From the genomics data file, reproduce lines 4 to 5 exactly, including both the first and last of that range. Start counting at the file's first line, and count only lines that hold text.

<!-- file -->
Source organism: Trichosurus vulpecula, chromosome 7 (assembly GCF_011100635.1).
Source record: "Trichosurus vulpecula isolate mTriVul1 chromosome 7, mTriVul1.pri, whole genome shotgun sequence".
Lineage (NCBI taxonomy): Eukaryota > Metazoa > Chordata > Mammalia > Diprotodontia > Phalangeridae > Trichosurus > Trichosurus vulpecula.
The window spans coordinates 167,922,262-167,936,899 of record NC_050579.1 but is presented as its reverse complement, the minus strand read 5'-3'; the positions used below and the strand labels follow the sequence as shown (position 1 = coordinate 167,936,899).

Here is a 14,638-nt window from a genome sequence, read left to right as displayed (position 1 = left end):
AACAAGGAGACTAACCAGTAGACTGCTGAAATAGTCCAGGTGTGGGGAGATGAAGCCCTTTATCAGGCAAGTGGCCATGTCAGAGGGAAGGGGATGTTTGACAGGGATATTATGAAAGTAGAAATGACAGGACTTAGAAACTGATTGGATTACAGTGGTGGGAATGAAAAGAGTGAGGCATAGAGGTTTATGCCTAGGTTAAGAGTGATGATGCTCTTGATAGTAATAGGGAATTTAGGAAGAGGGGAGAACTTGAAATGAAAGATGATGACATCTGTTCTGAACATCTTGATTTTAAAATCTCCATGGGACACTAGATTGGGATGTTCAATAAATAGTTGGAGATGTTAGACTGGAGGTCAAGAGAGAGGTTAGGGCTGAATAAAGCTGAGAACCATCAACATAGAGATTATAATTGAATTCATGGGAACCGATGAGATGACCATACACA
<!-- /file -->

The window spans coordinates 167,922,262-167,936,899 of record NC_050579.1 but is presented as its reverse complement, the minus strand read 5'-3'; the positions used below and the strand labels follow the sequence as shown (position 1 = coordinate 167,936,899).

Here is a 14,638-nt window from a genome sequence, read left to right as displayed (position 1 = left end):